Austin is not a lock for the 2017 Opening Day roster, but he’ll have every opportunity to win a job in Spring Training. His big league time was limited last year, so we don’t have a ton of data — Austin put only 47 balls with the Yankees last year — and the graphic shows he does his most damage on balls pretty much right down the middle. Make a mistake and leave something over the plate, and Austin will punish it. Often to the opposite field too. His right field power sure is exciting, isn’t it?

Greg Bird

greg-bird-exit-velocity

Average FB+LD exit velocity: 96.4 mph
Number of 100+ mph FB+LD: 24 (22.9% of all balls in play)

No, Bird did not play in the big leagues last season, so this is 2015 data. It was either that or nothing. Hitting the ball hard in the air has always been Bird’s calling card, and as the plot tells us, he’s a low ball hitter. Most of his 100+ mph line drives and fly balls came on pitches down in the zone in 2015. That makes sense. Remember when pitchers constantly attacked him with fastballs up in the zone? That’s because he’ll murder pitches below the belt. Hopefully Bird shows those same hard-hit ball tendencies following shoulder surgery.

Starlin Castro

starlin-castro-exit-velocity1

Average FB+LD exit velocity: 92.2 mph
Number of 100+ mph FB+LD: 50 (10.8% of all balls in play)

Last season 12.0% of all balls in play around the league were fly balls or line drives hit at least 100 mph. Castro, despite hitting a career high 21 home runs, was a tick below that average. On the bright side, that 10.8% is up from 9.3% in 2015, so … yay?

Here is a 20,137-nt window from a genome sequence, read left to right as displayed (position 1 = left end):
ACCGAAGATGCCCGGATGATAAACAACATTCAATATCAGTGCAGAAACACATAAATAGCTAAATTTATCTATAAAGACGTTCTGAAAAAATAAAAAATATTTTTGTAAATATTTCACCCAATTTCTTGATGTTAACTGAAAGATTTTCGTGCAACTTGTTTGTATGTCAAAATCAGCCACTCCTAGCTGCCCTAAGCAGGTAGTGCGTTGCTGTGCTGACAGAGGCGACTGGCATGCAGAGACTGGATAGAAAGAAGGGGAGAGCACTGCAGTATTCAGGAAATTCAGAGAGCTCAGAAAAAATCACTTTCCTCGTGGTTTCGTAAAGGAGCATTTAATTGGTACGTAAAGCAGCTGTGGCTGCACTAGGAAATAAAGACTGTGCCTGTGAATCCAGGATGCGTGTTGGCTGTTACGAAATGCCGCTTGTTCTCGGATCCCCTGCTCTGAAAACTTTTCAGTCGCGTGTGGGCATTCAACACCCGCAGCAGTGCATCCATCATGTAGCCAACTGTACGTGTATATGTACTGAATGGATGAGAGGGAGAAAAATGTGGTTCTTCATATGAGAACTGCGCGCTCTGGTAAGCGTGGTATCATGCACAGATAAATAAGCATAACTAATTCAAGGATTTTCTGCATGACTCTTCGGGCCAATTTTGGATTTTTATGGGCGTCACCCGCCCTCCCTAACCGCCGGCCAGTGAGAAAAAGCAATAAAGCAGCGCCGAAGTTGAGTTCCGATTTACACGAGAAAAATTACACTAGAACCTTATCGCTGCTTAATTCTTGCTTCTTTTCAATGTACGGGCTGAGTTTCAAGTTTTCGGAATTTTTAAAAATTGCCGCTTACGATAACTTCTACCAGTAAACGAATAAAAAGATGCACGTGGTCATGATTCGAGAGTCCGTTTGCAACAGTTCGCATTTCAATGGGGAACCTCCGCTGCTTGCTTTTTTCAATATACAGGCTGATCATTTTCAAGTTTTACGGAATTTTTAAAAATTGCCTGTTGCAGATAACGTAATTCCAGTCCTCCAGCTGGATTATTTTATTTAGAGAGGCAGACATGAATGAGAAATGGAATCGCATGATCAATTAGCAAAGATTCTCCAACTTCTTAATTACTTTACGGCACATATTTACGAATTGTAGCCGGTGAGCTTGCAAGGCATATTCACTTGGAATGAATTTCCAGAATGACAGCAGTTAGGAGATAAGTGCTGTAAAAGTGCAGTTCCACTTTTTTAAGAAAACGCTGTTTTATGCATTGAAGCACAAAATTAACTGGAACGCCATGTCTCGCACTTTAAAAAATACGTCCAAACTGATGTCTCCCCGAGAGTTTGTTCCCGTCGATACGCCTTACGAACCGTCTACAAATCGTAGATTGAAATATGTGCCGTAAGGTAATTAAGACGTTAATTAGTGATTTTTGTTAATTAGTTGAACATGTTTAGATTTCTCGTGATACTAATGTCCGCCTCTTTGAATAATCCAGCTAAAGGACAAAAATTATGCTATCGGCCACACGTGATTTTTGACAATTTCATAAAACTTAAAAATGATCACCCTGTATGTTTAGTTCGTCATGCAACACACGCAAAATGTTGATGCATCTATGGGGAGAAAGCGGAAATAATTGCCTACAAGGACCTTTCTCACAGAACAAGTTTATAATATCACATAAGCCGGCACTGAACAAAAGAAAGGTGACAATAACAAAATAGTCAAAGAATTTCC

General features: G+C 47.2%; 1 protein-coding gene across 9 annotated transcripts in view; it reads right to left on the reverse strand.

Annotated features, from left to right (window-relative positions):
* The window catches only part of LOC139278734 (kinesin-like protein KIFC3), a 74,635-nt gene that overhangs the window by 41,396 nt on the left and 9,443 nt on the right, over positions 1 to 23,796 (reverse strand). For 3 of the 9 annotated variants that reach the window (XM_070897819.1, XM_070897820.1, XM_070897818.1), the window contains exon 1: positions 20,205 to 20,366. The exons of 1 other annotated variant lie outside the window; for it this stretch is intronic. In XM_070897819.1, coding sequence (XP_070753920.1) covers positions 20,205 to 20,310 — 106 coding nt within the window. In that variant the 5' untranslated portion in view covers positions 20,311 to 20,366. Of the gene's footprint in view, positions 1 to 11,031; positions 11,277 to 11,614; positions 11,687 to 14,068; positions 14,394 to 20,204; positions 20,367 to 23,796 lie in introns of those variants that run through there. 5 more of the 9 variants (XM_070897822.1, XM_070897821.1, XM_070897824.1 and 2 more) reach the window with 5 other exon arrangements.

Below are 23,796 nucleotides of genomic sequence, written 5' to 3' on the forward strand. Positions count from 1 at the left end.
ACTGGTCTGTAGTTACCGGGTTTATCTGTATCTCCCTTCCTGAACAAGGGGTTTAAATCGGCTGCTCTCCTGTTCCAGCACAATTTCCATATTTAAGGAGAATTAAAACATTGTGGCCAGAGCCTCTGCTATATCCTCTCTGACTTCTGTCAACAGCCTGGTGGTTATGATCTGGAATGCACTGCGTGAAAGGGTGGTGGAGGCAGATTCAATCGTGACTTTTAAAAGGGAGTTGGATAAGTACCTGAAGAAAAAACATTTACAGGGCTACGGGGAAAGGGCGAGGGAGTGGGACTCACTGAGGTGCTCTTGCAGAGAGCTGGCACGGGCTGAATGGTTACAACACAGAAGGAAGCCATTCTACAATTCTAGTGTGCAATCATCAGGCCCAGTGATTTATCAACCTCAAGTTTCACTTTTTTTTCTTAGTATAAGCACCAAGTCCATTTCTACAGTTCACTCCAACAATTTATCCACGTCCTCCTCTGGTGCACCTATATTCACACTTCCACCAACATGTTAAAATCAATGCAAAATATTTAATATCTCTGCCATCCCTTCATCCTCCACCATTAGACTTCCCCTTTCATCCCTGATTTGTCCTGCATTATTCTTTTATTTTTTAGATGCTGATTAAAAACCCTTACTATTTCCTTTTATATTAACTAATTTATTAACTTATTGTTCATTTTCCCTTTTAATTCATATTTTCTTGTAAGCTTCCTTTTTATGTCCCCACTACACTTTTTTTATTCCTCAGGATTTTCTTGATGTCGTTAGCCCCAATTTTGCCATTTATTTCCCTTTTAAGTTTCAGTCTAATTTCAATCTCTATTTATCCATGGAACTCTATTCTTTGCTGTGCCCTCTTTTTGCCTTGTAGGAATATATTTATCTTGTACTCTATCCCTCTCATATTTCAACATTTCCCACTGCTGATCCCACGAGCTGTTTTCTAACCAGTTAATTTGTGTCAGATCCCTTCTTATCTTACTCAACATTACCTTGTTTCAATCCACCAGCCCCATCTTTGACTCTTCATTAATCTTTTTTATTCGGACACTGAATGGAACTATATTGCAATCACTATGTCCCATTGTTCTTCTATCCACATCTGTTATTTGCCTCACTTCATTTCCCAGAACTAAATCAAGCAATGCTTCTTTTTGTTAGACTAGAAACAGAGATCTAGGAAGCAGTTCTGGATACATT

Anyway, the strike zone plot shows Castro’s best contact came on pitches located everywhere but up in the zone. He did a nice job covering the entire plate and hitting the ball hard in the air regardless of where it was pitched. Inside, outside, middle, down, whatever. Basically everywhere but up. Now, if he could only learn to lay off those sliders off the plate…

Jacoby Ellsbury

jacoby-ellsbury-exit-velocity1

Average FB+LD exit velocity: 90.0 mph
Number of 100+ mph FB+LD: 34 (7.2% of all balls in play)

The good news: Ellsbury’s average exit velocity on fly balls and line drives last year was up from 88.1 mph in 2015. Also, his number of air balls hit 100 mph or better increased from 5.1% to 7.2% as well. Ellsbury missed a bunch of time with a knee injury in 2015 and wasn’t quite right after returning. It’s good to see his contact quality improved with better healthy last season.

Now, the bad news: Ellsbury was still quite a bit below average in terms of average exit velocity in the air and percent of batted balls that were fly balls or line drives at 100+ mph. That’s no good. Not when you owe the guy nearly $100M over the next four seasons. Ellsbury was healthy last year as far as we now — he missed a few games with a hip issue in May and that’s pretty much it — and his contact quality still wasn’t league average.

Anyway, based on the plot, on the apparently rare occasions Ellsbury does get the ball airborne with authority, it comes on pitches down and away. That lower left quadrant. Ellsbury hits the ball the other way quite often, so I’m not surprised to see his best contact comes on pitches in that location. The inner half is where he can be beat.